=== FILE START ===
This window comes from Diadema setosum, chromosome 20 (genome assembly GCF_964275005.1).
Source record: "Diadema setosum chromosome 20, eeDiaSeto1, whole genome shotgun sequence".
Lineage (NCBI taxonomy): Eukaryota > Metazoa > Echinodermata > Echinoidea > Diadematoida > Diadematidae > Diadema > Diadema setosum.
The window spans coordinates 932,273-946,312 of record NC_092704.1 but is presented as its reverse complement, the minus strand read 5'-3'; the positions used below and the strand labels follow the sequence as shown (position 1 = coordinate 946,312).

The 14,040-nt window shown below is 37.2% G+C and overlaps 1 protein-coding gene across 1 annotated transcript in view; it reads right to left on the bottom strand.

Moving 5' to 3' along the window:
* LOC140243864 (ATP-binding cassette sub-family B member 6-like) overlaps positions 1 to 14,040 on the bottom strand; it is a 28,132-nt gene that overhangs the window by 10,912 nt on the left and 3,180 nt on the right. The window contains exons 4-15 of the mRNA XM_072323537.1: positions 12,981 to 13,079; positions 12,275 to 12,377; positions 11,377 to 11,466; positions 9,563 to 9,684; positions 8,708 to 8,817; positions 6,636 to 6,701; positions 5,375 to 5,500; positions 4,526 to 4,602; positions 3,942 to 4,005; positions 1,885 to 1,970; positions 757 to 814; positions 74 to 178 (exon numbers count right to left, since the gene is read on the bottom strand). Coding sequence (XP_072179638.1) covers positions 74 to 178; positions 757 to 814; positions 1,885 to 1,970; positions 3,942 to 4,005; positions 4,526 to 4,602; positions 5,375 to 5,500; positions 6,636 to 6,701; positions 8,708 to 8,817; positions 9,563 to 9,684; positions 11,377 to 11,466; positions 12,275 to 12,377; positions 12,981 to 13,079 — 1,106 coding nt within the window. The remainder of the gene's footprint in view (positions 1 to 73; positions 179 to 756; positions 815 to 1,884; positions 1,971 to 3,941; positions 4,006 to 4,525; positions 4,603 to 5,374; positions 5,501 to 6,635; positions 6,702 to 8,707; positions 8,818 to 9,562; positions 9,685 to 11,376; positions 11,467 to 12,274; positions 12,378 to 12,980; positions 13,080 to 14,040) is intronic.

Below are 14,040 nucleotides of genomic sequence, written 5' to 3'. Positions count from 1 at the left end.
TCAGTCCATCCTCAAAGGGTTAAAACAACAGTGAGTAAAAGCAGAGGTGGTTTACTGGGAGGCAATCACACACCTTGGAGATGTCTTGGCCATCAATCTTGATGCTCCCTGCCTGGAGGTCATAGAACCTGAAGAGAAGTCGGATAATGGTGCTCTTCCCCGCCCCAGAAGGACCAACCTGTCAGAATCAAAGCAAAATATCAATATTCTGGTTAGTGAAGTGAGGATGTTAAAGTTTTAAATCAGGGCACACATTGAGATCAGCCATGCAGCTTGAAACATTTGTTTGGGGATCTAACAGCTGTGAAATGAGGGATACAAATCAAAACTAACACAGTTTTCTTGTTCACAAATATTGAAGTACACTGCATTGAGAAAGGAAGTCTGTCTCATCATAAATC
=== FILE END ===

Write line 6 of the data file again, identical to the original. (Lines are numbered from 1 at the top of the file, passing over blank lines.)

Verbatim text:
Moving 5' to 3' along the window: